Category Archives: People
I did it! Yesterday I took part in the BUPA Great Birmingham Run. A whole half marathon. 13.1 miles. It wasn’t easy but it was pretty amazing. It was a personal challenge of course but I also raised some money for Kerrang Radio’s Cash for Kids. You can still donate here if you’d like to top me up!
The streets of Birmingham closed off to make way for over 18000 runners of all abilities. The crowds were so great and hearing strangers calling my name out and cheering me on was quite overwhelming. I had a few ‘moments’ as I was running around because there was just so much support. Small children holding their hands out to be high fived, students banging on saucepans, different bands all along the course of all ages. So many people! It made me very proud of Birmingham.
My first 10K (6miles) was pretty easy, I had metal in my ears to keep me going, in fact I could’ve probably run faster but after all the scare stories about the hill at 10 miles I wanted to conserve the energy in my legs. I told myself that once I got to Cannon Hill Park at 9 miles then I would be nearly done (I was wrong on that one!). As I ran through the park I had a packet of sport’s beans I had finished and even though there was all sorts of race litter like bottles of water everywhere I couldn’t bring myself to drop it so I ran over to a woman cheering me on and asked her to get rid of it for me. I hate litterbugs! Haha. My mother and father in law were in the park waiting for me to go past so it was pretty ace to see them.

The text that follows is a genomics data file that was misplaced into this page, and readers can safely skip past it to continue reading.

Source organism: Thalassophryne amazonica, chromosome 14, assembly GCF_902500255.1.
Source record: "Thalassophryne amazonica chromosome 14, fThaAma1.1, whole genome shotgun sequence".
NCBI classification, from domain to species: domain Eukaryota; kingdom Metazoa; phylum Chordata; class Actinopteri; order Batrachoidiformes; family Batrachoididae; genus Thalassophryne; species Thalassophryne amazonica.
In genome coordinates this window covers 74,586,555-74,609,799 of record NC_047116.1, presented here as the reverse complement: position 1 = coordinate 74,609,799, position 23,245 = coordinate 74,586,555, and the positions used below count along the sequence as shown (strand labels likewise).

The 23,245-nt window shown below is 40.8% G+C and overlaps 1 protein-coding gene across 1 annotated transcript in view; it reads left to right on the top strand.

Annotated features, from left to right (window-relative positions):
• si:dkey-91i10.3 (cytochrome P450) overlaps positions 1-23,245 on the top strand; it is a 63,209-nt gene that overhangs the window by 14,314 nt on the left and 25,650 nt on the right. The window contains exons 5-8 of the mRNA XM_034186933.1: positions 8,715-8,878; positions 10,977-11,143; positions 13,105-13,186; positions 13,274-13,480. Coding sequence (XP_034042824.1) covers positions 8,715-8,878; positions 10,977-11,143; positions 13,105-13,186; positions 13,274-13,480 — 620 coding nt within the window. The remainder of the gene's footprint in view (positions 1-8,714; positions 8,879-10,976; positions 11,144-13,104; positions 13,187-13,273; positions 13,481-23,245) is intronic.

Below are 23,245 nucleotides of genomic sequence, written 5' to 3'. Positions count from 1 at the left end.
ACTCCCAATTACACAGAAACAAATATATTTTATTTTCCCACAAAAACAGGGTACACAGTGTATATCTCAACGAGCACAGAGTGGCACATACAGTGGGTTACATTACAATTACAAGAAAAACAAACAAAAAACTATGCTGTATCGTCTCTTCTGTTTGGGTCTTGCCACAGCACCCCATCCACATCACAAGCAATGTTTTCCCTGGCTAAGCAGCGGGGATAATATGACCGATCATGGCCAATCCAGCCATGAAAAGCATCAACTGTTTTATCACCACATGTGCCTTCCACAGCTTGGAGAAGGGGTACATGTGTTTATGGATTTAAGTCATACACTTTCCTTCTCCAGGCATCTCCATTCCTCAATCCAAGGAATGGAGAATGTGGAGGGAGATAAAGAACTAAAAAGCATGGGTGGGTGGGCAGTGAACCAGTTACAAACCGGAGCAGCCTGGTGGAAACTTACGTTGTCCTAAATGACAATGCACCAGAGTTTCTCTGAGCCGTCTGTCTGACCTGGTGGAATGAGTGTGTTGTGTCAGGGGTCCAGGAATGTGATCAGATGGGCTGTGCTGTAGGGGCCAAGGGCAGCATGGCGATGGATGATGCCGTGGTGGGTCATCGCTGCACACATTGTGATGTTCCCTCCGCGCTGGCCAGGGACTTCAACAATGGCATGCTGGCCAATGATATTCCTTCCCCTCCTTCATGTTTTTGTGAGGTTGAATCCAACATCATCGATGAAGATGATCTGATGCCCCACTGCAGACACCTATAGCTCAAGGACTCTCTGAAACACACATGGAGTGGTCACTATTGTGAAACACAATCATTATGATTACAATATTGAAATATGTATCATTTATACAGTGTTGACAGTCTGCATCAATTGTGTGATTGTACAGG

Then things got a little more difficult. I was running through residential roads in an area I wasn’t familiar with, it was a little quieter and the impending hill made it bit more ominous. As I got onto the main road I could see an incline, I ran as much as my little legs could take and it was OK for a while although my language may not have been the most ladylike. Rounding another corner at about 10.5 miles it got steeper and although I kept my arms moving as if I was running my pace slowed right down and I started to feel the burn. I had to push myself to keep going and I was relieved to see the 11 mile marker. Even though I had run 11 miles I thought to myself, ‘I can run 2 miles easy’, so I went for it, down into the dip and up onto Broad Street, kept on going, then lo and behold in the distance I could see the finish line! A beautiful finish line.